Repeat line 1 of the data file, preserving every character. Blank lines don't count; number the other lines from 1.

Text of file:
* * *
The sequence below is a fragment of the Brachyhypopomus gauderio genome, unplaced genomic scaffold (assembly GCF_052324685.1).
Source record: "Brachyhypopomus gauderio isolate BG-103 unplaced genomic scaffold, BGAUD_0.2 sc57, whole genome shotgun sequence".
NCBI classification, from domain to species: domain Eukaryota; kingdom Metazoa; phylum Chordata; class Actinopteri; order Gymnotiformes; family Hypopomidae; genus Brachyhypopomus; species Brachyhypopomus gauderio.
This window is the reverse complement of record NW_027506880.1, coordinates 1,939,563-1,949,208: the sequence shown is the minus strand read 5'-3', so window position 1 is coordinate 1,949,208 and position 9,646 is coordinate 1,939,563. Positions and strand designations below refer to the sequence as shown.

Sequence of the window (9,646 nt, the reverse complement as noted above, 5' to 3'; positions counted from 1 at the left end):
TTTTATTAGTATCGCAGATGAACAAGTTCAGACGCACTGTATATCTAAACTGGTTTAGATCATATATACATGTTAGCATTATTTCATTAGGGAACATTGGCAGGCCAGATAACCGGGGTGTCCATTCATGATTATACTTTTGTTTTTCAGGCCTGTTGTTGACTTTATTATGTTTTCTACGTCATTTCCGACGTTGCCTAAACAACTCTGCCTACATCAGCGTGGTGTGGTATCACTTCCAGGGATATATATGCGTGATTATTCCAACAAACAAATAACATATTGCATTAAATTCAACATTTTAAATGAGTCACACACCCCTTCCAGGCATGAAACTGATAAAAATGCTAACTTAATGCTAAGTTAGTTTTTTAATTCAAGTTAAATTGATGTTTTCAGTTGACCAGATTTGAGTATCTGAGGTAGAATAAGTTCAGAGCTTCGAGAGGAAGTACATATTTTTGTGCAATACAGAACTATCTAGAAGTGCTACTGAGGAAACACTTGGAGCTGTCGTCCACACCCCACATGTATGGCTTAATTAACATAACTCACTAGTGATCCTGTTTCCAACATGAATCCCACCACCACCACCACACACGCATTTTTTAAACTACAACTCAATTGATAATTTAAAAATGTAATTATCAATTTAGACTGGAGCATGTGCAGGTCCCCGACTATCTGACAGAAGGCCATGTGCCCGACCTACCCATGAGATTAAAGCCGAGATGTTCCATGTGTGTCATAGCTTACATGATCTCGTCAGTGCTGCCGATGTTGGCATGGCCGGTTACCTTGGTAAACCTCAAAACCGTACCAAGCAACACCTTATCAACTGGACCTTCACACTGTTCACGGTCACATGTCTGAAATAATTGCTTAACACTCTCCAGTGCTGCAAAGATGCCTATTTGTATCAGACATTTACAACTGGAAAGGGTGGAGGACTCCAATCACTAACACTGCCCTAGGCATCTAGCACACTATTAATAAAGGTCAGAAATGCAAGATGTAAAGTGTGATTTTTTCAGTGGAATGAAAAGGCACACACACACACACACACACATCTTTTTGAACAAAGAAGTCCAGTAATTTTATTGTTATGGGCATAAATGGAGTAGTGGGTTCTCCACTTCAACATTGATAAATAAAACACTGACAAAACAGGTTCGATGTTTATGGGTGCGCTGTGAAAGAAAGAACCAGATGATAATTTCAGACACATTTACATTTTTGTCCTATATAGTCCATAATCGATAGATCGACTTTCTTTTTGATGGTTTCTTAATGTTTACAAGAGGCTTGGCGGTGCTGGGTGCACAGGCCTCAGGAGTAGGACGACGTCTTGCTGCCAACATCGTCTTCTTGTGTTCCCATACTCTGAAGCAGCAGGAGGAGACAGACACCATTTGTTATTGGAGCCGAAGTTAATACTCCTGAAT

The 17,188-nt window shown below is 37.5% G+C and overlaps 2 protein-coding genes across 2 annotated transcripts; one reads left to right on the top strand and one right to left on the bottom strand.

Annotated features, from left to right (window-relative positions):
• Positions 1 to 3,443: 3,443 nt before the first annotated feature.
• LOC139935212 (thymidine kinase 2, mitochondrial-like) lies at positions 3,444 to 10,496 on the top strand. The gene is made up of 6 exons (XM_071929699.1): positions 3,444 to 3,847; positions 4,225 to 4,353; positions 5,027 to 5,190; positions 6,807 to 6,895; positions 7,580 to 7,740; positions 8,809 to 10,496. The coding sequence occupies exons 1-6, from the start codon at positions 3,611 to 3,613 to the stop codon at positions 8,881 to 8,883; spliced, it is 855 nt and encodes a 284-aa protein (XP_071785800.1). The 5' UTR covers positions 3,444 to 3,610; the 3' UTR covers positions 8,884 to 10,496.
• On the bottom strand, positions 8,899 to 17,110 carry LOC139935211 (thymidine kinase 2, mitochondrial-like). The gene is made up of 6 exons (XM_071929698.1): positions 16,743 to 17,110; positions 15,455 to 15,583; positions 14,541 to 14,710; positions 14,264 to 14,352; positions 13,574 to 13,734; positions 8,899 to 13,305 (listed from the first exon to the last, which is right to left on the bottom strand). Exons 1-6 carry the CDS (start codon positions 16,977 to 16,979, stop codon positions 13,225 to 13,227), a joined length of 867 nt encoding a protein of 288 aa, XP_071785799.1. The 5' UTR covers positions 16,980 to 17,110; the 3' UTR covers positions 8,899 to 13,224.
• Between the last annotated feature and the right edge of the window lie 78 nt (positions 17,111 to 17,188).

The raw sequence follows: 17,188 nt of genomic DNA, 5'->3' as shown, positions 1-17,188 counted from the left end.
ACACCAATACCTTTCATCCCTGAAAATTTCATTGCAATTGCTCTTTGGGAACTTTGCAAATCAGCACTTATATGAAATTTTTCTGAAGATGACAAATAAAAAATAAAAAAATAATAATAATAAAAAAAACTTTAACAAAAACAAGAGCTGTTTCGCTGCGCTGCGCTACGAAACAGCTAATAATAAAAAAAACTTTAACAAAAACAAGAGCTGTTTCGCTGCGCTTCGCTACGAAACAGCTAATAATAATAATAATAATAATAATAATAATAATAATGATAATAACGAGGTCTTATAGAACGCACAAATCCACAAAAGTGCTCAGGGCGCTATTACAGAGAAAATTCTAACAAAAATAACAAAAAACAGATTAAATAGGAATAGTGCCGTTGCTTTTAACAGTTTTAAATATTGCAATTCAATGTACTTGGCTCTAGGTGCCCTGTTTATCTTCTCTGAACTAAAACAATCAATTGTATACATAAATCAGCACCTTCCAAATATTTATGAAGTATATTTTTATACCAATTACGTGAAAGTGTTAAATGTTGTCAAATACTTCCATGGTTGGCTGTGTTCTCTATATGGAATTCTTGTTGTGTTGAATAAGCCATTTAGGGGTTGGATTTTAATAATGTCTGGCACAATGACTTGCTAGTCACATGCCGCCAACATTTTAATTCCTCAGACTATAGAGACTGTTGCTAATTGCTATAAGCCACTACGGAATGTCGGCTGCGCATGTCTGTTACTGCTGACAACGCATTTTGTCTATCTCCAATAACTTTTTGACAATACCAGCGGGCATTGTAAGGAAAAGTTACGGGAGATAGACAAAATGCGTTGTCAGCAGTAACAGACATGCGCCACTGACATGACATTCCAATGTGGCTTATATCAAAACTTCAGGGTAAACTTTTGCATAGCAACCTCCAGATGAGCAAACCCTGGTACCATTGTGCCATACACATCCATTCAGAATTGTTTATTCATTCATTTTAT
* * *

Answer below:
The sequence below is a fragment of the Brachyhypopomus gauderio genome, unplaced genomic scaffold (assembly GCF_052324685.1).